New director assessing Easthampton Media’s role in community

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  • Jeff Mastroianni, Easthampton Media’s new executive director, pauses in the studio control room during a tour with the Gazette of the organization’s offices in Eastworks on Jan. 19. STAFF PHOTO/KEVIN GUTTING

  • Jeff Mastroianni, who started in November as executive director at Easthampton Media, is photographed at the organization’s studios in Eastworks on Jan. 19. STAFF PHOTO/KEVIN GUTTING

  • Easthampton Media Executive Director Jeff Mastroianni talks about the several feeds the organization offers during an interview with the Gazette on Jan. 19. STAFF PHOTO/KEVIN GUTTING

  • Jeff Mastroianni, who started in November as executive director at Easthampton Media, is photographed at the organization’s studios in Eastworks on Jan. 19. STAFF PHOTO/KEVIN GUTTING

  • Easthampton Media’s new executive director, Jeff Mastroianni, pauses in the studio control room during a tour with the Gazette of the organization’s offices in Eastworks on Jan. 19. STAFF PHOTO/KEVIN GUTTING

  • Ukulele artist Joe Trapasso, left, of Northampton and Alex Terrill of Terrill Productions use a studio at Easthampton Media on Jan. 19. STAFF PHOTO/KEVIN GUTTING

Staff Writer
Published: 1/23/2022 12:11:22 PM
Modified: 1/23/2022 12:10:05 PM

EASTHAMPTON — Public access television has evolved significantly over the past few decades although much of the public’s perception seems to have remained in the past. Jeff Mastroianni hopes to expand that mindset.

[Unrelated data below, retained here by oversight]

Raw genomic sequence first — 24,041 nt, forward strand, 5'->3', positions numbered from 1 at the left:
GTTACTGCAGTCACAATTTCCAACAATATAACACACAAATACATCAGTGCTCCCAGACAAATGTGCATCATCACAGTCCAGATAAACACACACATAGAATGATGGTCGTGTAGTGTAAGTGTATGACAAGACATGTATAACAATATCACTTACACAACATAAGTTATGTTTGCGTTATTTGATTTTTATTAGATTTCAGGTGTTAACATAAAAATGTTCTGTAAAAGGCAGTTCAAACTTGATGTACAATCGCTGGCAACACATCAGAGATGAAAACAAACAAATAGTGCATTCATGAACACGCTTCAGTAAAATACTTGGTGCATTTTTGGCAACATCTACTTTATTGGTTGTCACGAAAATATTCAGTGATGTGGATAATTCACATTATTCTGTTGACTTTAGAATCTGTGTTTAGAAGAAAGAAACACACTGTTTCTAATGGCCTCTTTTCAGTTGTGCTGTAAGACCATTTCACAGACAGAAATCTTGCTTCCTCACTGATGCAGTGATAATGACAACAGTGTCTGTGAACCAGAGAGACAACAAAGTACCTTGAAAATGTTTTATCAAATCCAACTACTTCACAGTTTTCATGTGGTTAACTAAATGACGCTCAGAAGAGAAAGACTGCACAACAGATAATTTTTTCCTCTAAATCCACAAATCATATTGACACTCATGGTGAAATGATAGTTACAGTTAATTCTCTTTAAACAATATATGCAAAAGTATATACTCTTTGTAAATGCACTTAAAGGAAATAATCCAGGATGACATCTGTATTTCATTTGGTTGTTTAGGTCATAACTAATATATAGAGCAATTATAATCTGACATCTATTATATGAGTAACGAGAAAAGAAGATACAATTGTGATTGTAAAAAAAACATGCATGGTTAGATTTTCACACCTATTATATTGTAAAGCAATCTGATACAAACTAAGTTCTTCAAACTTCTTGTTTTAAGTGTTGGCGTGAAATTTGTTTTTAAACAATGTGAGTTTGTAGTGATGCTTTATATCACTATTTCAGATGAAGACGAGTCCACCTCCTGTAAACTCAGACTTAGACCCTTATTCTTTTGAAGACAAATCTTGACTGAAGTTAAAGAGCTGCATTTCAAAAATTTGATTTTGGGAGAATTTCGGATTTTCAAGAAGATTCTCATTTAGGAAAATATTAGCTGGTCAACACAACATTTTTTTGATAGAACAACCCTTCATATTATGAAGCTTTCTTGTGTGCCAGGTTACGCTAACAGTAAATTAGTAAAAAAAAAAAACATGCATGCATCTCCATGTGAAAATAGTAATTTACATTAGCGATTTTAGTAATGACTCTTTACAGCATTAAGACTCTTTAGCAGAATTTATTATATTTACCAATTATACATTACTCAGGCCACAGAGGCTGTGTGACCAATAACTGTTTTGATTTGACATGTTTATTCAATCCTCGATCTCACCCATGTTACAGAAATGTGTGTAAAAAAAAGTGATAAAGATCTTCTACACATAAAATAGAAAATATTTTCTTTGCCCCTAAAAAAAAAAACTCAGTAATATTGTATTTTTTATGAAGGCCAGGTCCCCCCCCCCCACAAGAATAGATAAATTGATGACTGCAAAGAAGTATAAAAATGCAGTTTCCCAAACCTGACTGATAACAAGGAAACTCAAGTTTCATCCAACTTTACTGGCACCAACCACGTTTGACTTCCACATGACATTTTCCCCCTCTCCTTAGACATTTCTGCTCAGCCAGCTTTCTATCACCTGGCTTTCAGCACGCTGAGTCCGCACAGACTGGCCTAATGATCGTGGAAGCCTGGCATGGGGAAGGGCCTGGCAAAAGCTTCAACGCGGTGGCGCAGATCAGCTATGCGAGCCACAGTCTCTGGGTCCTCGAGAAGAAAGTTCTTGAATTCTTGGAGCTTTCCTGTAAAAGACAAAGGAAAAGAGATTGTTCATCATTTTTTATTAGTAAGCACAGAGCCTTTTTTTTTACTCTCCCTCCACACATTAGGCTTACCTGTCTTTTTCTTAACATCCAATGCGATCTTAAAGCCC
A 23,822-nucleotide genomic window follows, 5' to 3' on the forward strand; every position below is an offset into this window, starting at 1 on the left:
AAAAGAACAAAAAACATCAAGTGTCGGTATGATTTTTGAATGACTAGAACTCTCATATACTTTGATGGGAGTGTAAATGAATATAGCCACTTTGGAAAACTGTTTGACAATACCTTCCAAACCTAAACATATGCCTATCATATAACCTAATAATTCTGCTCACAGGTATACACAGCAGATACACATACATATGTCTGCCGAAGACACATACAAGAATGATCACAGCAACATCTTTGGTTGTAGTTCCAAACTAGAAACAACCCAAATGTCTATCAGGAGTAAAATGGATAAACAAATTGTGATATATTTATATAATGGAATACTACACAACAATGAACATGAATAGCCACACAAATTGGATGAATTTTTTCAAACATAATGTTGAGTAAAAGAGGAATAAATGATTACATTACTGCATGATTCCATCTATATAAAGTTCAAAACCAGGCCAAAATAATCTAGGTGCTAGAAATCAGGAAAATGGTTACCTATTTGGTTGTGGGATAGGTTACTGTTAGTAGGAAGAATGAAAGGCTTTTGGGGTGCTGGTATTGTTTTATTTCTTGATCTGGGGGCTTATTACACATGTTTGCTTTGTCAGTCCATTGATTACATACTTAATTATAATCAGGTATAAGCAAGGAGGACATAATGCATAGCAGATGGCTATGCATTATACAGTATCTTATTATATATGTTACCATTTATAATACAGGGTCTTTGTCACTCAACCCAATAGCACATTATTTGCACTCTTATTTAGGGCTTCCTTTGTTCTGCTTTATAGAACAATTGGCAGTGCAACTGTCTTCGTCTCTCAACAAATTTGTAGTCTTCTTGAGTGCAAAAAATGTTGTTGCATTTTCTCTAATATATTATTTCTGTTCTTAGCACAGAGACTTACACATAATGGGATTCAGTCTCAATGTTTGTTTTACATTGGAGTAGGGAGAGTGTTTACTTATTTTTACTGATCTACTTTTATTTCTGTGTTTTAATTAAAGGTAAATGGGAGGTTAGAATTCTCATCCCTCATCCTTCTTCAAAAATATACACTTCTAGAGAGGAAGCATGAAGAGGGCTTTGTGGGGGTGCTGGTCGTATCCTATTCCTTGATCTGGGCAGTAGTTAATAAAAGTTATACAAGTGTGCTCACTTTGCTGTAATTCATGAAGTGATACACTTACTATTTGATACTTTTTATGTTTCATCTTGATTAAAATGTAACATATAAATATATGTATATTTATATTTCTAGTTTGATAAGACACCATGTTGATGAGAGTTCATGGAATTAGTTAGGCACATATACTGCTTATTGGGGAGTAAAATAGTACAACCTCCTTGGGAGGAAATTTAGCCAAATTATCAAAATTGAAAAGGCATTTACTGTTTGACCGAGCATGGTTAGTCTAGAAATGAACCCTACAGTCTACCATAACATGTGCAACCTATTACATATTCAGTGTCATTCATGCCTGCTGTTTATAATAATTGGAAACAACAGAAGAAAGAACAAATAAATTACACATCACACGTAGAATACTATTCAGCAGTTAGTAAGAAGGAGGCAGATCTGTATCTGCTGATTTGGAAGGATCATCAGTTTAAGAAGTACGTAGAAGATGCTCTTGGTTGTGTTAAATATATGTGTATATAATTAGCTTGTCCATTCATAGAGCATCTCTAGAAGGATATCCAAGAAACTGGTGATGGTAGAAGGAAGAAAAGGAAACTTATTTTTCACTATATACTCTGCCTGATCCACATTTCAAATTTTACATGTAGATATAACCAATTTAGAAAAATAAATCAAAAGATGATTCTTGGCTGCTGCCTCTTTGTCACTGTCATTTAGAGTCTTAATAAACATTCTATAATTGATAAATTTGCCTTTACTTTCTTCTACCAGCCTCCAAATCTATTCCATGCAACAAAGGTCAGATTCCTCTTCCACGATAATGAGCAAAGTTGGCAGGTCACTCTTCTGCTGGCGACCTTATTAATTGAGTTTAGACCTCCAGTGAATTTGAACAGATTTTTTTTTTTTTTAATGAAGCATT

Now three months into his role as Easthampton Media’s new executive director, Mastroianni is in the process of reorganizing the nonprofit’s space and assessing its future. Easthampton Media’s space is still relatively new as the organization moved into suite 102 of the Eastworks building during the beginning of the COVID-19 pandemic in 2019.

“I truly believe in our mission: to support our local communities through the services we provide, to empower our citizens by helping them exercise their right to free speech, and give a voice to the voiceless,” he said. “Perhaps the most important thing (especially these days) is to help preserve our democracy and provide transparency to our local governments. Our biggest challenge is in getting people through the door, to come in and see everything we have to offer, and to see that we are an amazing resource.”

Mastroianni replaces former executive director Jenn Ramsay.

Before coming to Easthampton Media, Mastroianni worked as the director of technologies for Amherst Media and was in charge of production since 2018. He also worked at a community access television station in Brattleboro, Vermont as a content manager and technical director.

Prior to his time in the community access realm, the North Adams native worked in the human services industry for about 15 years, nearly eight of which were spent as a developmental health provider.

Currently, the majority of Easthampton Media’s focus is centered around coverage of meetings in Easthampton and Southampton as the pandemic has continued to shutter activities and events.